It's Academic

January 2017 


  Texas Programs Highlighted in GME Innovations Report

A Nov. 30, 2016, AMA Wire article highlights findings from the Innovations in Graduate Medical Education report from the Josiah Macy Jr. Foundation. The report recognizes several Texas graduate medical education (GME) programs for their collaborative practices and innovative training. The report’s six themes, which “help define new directions” for GME, are:   

  1. Residents can be empowered to improve the quality and value of care.
  2. GME must be outward-looking.
  3. GME is expanding, creating new partnerships, and developing training opportunities in different settings.
  4. Training will become more individualized.
  5. Focus on the importance of teamwork training and interprofessional collaboration.
  6. The funding of GME must be more diversified.    

The final theme on diversified GME funding cites Texas as an example of a state with funding initiatives that “address the physician shortage and … increase the number of doctors in rural or underserved areas.”   

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 FIRST Trial: Residents More Satisfied With Patient Safety, Care Continuity

A Nov. 28 HealthLeaders Media article reports general surgery residents are more satisfied with patient safety and continuity of care with flexible duty hours. The findings are based on an analysis of the Flexibility In duty hour Requirements for Surgical Trainees Trial (FIRST Trial), published on the Journal of the American College of Surgeons website. This analysis focused on the impact of duty hour restrictions on residents by year of training.  

“Eighty-six percent of the FIRST Trial participants preferred flexible duty (work) hour policies over standard duty hours, or had no preference,” the article states. Residents in all years of training preferred the flexible work hours. This adds to earlier FIRST Trial research findings published by the New England Journal of Medicine in February that found no increased risk of death or serious complications for patients of surgical residents with flexible duty hours.  

However, the more recent research also found that “residents in programs with flexible duty hours were more likely to report that duty hour policies had a negative effect in areas such as their rest and leisure time.”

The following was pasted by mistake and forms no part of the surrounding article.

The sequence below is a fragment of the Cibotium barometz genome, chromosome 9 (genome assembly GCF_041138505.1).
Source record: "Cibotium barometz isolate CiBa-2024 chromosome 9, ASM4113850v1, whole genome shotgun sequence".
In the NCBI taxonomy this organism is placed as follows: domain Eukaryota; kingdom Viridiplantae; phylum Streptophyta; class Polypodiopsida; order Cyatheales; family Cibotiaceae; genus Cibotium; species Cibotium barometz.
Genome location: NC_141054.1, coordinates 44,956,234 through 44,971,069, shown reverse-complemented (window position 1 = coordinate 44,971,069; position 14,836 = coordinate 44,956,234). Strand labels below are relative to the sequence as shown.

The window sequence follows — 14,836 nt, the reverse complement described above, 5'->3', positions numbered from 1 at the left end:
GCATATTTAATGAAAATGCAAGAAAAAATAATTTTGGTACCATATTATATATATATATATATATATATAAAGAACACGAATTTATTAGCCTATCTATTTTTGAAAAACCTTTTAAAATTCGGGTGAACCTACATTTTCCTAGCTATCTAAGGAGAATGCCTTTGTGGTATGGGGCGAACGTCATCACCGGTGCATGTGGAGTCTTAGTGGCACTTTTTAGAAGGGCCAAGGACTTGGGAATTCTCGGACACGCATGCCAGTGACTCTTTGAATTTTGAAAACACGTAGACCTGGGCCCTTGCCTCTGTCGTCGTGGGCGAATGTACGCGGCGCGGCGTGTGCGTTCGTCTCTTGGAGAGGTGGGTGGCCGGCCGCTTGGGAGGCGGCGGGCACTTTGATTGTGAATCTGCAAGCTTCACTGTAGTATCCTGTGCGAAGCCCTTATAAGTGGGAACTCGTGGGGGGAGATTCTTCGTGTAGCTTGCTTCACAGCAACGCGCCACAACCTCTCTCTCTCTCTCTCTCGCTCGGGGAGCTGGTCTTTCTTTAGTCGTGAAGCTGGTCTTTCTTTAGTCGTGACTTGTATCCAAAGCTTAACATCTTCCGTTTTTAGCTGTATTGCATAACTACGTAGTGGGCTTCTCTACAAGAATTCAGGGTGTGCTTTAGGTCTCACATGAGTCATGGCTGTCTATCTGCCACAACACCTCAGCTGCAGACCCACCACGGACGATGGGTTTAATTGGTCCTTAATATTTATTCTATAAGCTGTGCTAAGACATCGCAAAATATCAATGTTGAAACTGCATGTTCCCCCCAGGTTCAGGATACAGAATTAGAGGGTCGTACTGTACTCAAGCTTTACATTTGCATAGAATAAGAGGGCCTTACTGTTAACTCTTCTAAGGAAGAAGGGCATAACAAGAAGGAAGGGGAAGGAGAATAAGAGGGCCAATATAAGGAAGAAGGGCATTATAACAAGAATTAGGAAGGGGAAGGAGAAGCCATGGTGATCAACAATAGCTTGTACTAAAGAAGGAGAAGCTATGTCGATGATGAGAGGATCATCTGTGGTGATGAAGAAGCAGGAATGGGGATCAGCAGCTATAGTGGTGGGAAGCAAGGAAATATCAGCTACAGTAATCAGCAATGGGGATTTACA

The Accreditation Council for Graduate Medical Education (ACGME) accepted public comments on proposed changes to accreditation standards, including resident work hour restrictions for U.S. residency and fellowship programs, over a 45-day public comment period that ended Dec. 19. Implementation of the proposed changes is targeted for the 2017-18 academic year.  

ACGME reports “the revised requirements do preserve core elements from the 2003 and 2011 ACGME Requirements, including a weekly limit of 80 hours, averaged over a four-week period, a 24-hour limit on continuous assigned clinical and educational work, the requirement that residents receive one day in seven free of all duties, and that in-house call be scheduled no more frequently than every third night.” The “existing requirement limiting PGY-1 residents to 16 hours of consecutive time on-task” has been removed in the proposed changes. 

The FIRST Trial’s objective is to assess whether current resident duty hours are detrimental to patient care and resident training. A cluster-randomized trial design was used across 154 hospitals, including several in Texas, to determine if more flexible work hour limits make a difference in postoperative outcomes.  

The American Board of Surgery, the American College of Surgeons, and ACGME financed the trial. ACGME issued waivers of relevant standards for participating programs in the trial and provided seed funding from its reserves.  

Findings from a similar research project on duty hours for internal medicine residents is expected in 2017. The Comparative Effectiveness of Models Optimizing Patient Safety and Resident Education, or iCOMPARE, is led by investigators from the University of Pennsylvania, Johns Hopkins University, and Brigham and Women's Hospital/Harvard Medical School. 

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2017 TMA Winter Conference: Physician Leaders Unite

Reconnect with colleagues while earning continuing medical education credit at the 2017 TMA Winter Conference at the Hyatt Regency Austin downtown, Jan. 27–28. Whether facing local or national health care challenges, physicians unite under the TMA umbrella to improve the health of all Texans. Join the conversation and your colleagues for collaboration and education.

Attend the General Session on Saturday from 8:30 am to noon to hear how health insurers are adapting to the changing health care landscape and how it will affect you. You'll also learn how physicians are responding to physician-led accountable care organizations, receive a legislative update, and hear the story of a Dallas trauma surgeon who responded to the Dallas police department shootings. Check out the conference agenda for more details.